Then this from James Kunstler:

The New York Times especially worked the “Russia Hacks Election” story to a fare-the-well, saying in its Sunday edition:

The Central Intelligence Agency has concluded that Moscow put its thumb on the scale for Mr. Trump through the release of hacked Democratic emails, which provided fodder for many of the most pernicious false attacks on Mrs. Clinton on social media.

False attacks? What, that Hillary’s cronies put the DNC’s “thumb on the scale” against Bernie Sanders? That Donna Brazille gave Hillary debate questions beforehand? That as Secretary of State Hillary gave more face-time to foreign supplicants based on their contributions to the Clinton Foundation, and expedited arms deals for especially big givers? That she collected millions in speaking fees for sucking up to Too-Big-To-Fail bankers? That The Times and The WashPo and CNN reporters were taking direction from Hillary’s PR operatives?

Consider, too, how the Deep State “Russia Hacks Election” meme was ramped up to top volume coincidentally the week before the electoral college vote, as a last-ditch effort was launched by the old-line media, the diehard Hillary partisans, and a bunch of Hollywood celebrities, to persuade electoral college delegates to switch their votes to deprive Trump of his election victory.

President Obama did his bit to amplify the message by coloring Russian President Vladimir Putin as being behind the so-called hacking because “not much happens in Russia without, you know, Vladimir Putin,” just like not much happened in old Puritan New England without the involvement of Old Scratch. So now we have an up-to-date Devil figure to stir the paranoid imaginations of an already divided and perturbed public.

In John’s and my world, lots of exchanges go round about w-w, what difference faith makes for scholarship, and (John more than I) whether historians add value to discussions of contemporary events. Perhaps the question too often left out is what accounts for the trust that people put in large scale institutions — from the New York Times to the Central Intelligence Agency. I bet that Kunstler isn’t much impressed by powerful institutions. In fact, he seems to know as watchers of The Wire do that institutions and the individuals who work in them are prone to self-interest and corruption. I don’t want to put words in John’s mouth, but he does seem to share with many other academics a trust in the mainstream media.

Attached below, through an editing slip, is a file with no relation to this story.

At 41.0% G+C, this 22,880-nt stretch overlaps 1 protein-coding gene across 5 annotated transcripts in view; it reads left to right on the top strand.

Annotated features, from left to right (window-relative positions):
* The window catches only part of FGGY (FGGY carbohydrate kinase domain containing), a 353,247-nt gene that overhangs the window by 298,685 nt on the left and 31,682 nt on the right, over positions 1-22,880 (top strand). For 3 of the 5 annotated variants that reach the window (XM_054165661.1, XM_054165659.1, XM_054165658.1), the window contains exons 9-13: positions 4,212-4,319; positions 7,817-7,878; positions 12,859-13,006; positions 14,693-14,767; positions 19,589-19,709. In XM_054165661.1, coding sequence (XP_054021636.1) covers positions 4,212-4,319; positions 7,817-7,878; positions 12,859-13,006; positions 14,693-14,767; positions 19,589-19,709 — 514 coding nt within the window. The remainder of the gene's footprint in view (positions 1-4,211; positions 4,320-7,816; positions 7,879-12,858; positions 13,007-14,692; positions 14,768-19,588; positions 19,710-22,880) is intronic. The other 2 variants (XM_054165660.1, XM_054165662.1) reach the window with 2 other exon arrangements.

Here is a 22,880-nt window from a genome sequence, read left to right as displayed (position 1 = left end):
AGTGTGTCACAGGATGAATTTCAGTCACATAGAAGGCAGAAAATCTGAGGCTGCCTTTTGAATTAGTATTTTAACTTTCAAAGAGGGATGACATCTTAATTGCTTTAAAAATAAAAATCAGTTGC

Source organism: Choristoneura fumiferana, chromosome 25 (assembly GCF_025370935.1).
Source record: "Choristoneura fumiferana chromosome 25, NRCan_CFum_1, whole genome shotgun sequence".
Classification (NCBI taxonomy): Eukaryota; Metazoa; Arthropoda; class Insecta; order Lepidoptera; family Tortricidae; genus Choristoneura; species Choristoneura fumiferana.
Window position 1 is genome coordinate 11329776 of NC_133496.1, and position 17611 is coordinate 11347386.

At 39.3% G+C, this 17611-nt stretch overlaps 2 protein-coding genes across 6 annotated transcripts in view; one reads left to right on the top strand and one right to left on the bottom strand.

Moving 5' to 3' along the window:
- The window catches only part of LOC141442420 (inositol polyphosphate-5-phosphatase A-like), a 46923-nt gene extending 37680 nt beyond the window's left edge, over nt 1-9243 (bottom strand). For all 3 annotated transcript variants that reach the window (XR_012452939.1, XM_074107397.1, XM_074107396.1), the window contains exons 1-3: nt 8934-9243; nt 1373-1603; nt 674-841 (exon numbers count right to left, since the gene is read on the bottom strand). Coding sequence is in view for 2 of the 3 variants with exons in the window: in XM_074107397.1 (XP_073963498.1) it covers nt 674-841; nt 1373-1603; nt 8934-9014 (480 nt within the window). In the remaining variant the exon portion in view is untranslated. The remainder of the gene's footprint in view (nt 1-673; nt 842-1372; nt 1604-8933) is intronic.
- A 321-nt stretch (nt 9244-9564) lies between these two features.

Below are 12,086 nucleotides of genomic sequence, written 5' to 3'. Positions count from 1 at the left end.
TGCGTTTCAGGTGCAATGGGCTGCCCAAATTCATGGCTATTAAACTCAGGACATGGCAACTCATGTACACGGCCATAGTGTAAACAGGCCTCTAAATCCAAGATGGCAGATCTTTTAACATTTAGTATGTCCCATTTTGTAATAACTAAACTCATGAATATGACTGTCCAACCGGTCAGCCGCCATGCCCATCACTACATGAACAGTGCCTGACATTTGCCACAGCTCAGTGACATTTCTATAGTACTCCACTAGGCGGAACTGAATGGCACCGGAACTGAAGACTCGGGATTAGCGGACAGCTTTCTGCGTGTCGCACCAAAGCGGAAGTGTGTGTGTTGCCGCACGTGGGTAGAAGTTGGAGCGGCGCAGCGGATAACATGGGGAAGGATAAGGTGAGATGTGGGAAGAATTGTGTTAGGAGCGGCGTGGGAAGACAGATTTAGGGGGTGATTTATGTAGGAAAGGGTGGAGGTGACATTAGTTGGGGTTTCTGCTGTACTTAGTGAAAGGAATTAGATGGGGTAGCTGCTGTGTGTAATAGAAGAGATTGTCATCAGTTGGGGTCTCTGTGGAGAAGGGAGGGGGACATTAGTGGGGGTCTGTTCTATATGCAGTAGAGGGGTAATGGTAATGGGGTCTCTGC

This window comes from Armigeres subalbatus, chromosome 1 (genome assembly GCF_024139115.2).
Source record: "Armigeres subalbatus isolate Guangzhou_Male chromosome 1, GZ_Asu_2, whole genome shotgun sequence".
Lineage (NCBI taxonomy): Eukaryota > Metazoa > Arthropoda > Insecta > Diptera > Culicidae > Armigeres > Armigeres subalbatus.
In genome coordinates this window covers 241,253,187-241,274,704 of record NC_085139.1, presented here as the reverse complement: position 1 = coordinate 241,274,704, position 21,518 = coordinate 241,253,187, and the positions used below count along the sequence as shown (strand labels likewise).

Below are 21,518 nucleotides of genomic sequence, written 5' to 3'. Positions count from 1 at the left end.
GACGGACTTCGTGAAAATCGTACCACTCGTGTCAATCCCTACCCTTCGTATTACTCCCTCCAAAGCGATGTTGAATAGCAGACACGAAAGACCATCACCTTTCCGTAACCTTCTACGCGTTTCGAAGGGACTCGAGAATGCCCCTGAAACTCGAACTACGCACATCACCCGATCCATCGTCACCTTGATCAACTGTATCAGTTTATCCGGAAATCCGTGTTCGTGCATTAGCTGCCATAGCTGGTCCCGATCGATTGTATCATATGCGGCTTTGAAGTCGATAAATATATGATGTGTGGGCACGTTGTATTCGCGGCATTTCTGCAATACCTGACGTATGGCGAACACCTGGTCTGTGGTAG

Is that what history teaches us?

Christianity?

W-w thinking?

Maybe the world is divided between those who put their hopes in princes (depending on the party occupying the White House), and those who think that Progressives were wrong, that there is no “right side of history,” that it’s all “vanity under the sun.”

Not to be missed, though, in Kunstler’s post was this:

Hillary and her supporters have vehemently asserted that “seventeen intelligence agencies” agree with the assessment that Russia hacked the election. It might be greater news to the American people to hear that there actually are seventeen such agencies out there. Perhaps Mrs. Clinton or Mr. Obama might explain exactly what they are beyond the CIA, the FBI, the DIA, the NSA, and DHS. Personally, I feel less secure knowing that there are so many additional surveillance services sifting through everybody’s digital debris trail.

Exactly. Well, not exactly since I’m not sure what U.S. spies would actually do with my ordinary digital footprint. But 17 intelligence agencies. Where’s the academic left’s outrage over President Obama and Secretary Clinton’s compromise with the Bush Administration’s draconian surveillance state? Can we get an “amen” for original sin and power’s corruption?

Localism is Great (beats pretty good) as Long as Charles Taylor is Your Neighbor

Joshua Rothman has a thoughtful piece on Charles Taylor and ends on a surprisingly hopeful note considering the recent election and how fly-over country voted: